In our second segment, Jim was asked about how best to influence congress. Later on, Jim was asked to comment on the liability indemnification issue surrounding Spaceport America & Virgin Galactic. Our domestic economic situation came up many times in both segments but in this segment, it was applied to problems with our weather satellite system & infrastructure needs as opposed to flying missions. This included mention of the Hurricane Sandy relief package just passed by Congress. Other issues talked about included the aerospace skilled workforce, parochial congressional interests, the NASA bureaucracy, & the role of space advocacy.
Please post your comments/questions on The Space Show blog above. You can email Mr. Muncy through me at firstname.lastname@example.org.
Tom Olson, Monday, 12-31-12 January 1, 2013Posted by The Space Show in Uncategorized.
Tags: " Neil Armstrong, " SpaceX, 3 D Printing, Arianne 5, Atlas 5, Boeing CST 100, Chinese Space Program, CubeSat, Curiosity, cyber warfare, Dragon, economics, EML2 missions, entrepreneurial space, ESA, Falcon 9. , Falcon Heavy, Golden Spike, human spaceflight, IAC in Beijing, ISDC, ISS, ITAR modification, Japanese space program, Jesco von Puttkamer, liability laws, lunar base, Mars one, Messenger, MSL, NASA budget, NewSpace Business Plan Competition, North Korean space program, NSS, on orbit fuel depots, Planetary Resources, Reda Anderson, Russian launchers, sequestration, SLS, space capsules, Space Review for 2012, space robotics, Space Settlement Act of 1988, space settlement policy, space shuttles, Spaceport America, Stratolaunch, suborbital flights, Tom Olson, ULA, Virgin, Warp Drive, winged spacecraft, XCOR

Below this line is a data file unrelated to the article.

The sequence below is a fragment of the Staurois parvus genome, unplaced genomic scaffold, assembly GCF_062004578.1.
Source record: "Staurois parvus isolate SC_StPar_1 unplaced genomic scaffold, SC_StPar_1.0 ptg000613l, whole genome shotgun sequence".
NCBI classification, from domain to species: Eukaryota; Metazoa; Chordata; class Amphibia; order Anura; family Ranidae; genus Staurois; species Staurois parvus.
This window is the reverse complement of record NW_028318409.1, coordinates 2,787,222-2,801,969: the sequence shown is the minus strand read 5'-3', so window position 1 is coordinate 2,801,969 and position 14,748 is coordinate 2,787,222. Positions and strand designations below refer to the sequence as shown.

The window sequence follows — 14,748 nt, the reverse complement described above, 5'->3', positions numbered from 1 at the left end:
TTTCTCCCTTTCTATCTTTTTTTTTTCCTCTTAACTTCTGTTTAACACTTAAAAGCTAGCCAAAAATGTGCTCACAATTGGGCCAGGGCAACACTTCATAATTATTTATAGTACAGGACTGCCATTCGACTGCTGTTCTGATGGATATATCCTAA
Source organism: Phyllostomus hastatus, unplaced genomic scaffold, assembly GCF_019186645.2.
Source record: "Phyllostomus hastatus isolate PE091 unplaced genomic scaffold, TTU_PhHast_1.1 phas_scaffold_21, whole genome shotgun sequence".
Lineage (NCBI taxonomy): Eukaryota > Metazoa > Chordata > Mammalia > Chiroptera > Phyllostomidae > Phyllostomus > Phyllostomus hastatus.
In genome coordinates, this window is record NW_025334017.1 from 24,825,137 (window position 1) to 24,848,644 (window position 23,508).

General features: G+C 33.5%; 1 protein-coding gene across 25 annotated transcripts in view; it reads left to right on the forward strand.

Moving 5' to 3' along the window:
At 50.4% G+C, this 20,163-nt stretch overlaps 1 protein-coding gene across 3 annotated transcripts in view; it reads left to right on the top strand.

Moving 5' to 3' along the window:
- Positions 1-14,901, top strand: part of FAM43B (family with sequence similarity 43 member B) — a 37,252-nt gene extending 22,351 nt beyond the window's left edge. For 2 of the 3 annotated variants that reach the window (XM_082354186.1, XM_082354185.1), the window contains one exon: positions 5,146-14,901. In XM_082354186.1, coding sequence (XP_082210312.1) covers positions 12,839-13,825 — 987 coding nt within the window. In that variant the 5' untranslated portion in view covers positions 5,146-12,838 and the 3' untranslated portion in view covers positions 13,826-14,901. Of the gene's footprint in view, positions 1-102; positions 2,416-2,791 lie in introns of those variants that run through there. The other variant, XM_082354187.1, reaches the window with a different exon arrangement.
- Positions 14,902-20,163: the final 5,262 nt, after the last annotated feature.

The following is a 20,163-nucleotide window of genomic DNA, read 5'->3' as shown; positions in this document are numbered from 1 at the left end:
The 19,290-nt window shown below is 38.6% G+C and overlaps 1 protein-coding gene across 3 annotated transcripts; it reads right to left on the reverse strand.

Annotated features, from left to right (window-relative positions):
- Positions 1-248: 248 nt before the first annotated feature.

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Tom Olson, Monday, 12-31-12
2012 Year End Review & Analysis for Space Development